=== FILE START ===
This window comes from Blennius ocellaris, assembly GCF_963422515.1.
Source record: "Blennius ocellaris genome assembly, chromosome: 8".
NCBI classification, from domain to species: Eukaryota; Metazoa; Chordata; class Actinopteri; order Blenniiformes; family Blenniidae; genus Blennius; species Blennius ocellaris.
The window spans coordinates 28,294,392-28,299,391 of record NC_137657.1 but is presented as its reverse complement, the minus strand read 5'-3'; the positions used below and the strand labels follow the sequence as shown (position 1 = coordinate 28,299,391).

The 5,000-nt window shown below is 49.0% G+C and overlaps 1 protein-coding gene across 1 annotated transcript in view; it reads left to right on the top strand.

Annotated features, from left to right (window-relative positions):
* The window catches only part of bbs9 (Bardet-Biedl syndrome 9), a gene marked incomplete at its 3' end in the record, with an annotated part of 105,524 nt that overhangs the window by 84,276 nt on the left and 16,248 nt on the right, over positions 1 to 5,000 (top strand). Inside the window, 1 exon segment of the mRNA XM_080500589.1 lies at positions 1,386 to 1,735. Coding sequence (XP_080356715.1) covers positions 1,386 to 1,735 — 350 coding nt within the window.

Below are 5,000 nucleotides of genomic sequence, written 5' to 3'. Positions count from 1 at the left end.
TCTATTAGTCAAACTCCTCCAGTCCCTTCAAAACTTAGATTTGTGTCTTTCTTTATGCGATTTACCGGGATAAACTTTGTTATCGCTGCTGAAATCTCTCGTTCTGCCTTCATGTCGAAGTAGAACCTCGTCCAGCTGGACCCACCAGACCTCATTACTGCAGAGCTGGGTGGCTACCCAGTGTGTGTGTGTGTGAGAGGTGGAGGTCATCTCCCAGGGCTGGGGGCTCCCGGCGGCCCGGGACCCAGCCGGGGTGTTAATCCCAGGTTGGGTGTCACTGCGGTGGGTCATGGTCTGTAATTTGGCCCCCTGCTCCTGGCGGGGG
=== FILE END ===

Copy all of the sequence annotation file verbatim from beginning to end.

This window comes from Blennius ocellaris, assembly GCF_963422515.1.
Source record: "Blennius ocellaris genome assembly, chromosome: 8".
NCBI classification, from domain to species: Eukaryota; Metazoa; Chordata; class Actinopteri; order Blenniiformes; family Blenniidae; genus Blennius; species Blennius ocellaris.
The window spans coordinates 28,294,392-28,299,391 of record NC_137657.1 but is presented as its reverse complement, the minus strand read 5'-3'; the positions used below and the strand labels follow the sequence as shown (position 1 = coordinate 28,299,391).

The 5,000-nt window shown below is 49.0% G+C and overlaps 1 protein-coding gene across 1 annotated transcript in view; it reads left to right on the top strand.

Annotated features, from left to right (window-relative positions):
* The window catches only part of bbs9 (Bardet-Biedl syndrome 9), a gene marked incomplete at its 3' end in the record, with an annotated part of 105,524 nt that overhangs the window by 84,276 nt on the left and 16,248 nt on the right, over positions 1 to 5,000 (top strand). Inside the window, 1 exon segment of the mRNA XM_080500589.1 lies at positions 1,386 to 1,735. Coding sequence (XP_080356715.1) covers positions 1,386 to 1,735 — 350 coding nt within the window.

Below are 5,000 nucleotides of genomic sequence, written 5' to 3'. Positions count from 1 at the left end.
TCTATTAGTCAAACTCCTCCAGTCCCTTCAAAACTTAGATTTGTGTCTTTCTTTATGCGATTTACCGGGATAAACTTTGTTATCGCTGCTGAAATCTCTCGTTCTGCCTTCATGTCGAAGTAGAACCTCGTCCAGCTGGACCCACCAGACCTCATTACTGCAGAGCTGGGTGGCTACCCAGTGTGTGTGTGTGTGAGAGGTGGAGGTCATCTCCCAGGGCTGGGGGCTCCCGGCGGCCCGGGACCCAGCCGGGGTGTTAATCCCAGGTTGGGTGTCACTGCGGTGGGTCATGGTCTGTAATTTGGCCCCCTGCTCCTGGCGGGGG